The California Supreme Court ruled today that merchants in California cannot ask credit card customers for their ZIP codes. The request violates state law protecting the privacy of credit card users, according to the court.

From the San Francisco Chronicle:

“The decision came in a lawsuit against Williams-Sonoma Inc., whose clerk asked Jessica Pineda for her ZIP code several years ago. Pineda sued the company in 2008, alleging the retailer violated the credit card law and her privacy.”

So that begs the question…why do stores ask for my ZIP code when you make a purchase?

Reason #1: For Credit Card Security

Credit card companies use the zip code information to confirm your identity. If the ZIP code you give doesn’t match the ZIP code of your billing address, then the transaction is denied. You’ll more often than not see this at many gas stations, self-service checkout machines and self-pay kiosks.

This is what the California Supreme Court ruled on today, saying this practice violates state laws.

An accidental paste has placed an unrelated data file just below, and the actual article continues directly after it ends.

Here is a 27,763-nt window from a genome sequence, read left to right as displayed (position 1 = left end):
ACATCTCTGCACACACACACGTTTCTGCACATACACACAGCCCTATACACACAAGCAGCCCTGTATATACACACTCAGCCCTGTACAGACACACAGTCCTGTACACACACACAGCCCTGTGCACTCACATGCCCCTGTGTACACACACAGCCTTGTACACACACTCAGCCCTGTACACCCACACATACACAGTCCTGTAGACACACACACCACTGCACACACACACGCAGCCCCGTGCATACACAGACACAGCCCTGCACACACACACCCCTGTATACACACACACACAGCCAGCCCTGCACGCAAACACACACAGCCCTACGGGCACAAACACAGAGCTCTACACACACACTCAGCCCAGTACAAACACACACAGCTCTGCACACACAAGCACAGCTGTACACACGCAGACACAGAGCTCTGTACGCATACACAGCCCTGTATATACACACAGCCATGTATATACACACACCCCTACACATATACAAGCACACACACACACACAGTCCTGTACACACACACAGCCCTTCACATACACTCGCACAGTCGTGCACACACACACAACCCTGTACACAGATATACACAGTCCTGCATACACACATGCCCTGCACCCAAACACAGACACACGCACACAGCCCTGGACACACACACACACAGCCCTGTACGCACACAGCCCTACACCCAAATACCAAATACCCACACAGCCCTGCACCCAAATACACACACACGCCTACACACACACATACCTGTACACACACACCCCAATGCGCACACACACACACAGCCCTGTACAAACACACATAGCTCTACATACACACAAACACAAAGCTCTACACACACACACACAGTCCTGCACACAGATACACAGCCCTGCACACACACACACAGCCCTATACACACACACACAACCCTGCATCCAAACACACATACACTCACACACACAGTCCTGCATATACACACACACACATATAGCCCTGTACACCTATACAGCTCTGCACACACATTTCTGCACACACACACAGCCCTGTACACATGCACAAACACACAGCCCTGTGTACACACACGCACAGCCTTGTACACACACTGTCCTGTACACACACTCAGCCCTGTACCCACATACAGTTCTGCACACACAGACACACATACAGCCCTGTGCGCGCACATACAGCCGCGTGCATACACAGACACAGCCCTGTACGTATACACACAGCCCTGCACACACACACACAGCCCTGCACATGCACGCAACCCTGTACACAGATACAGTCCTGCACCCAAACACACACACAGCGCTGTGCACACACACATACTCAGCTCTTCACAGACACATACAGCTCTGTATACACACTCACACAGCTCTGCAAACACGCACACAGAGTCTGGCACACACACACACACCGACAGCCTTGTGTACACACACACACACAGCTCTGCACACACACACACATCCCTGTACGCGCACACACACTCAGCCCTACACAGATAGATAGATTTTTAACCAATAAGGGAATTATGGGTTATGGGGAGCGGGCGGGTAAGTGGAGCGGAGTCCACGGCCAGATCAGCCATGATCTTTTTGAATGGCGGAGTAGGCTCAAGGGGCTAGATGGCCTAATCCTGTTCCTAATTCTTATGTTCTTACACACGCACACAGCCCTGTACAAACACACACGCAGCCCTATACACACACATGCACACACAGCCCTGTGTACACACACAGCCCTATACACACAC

Reason #2: For Marketing Purposes

More often than not, stores will ask you for your ZIP code for marketing purposes. Some stores aggregate the information to determine where to open new stores. Sometimes they’ll use your name and ZIP code to lookup other information about you, like for membership cards and such.

Many people feel that asking for this information is intrusive, just like door receipt checkers and checking ID when using a credit card. But the question remains whether stores will continue to collect ZIP code information at all, whether for credit card security or for marketing purposes, if the courts’ ruling stands.

***Updated Feb 15, 2010***
Several people have sued retailers for continuing to ask for ZIP codes after this ruling. Check out the story here.

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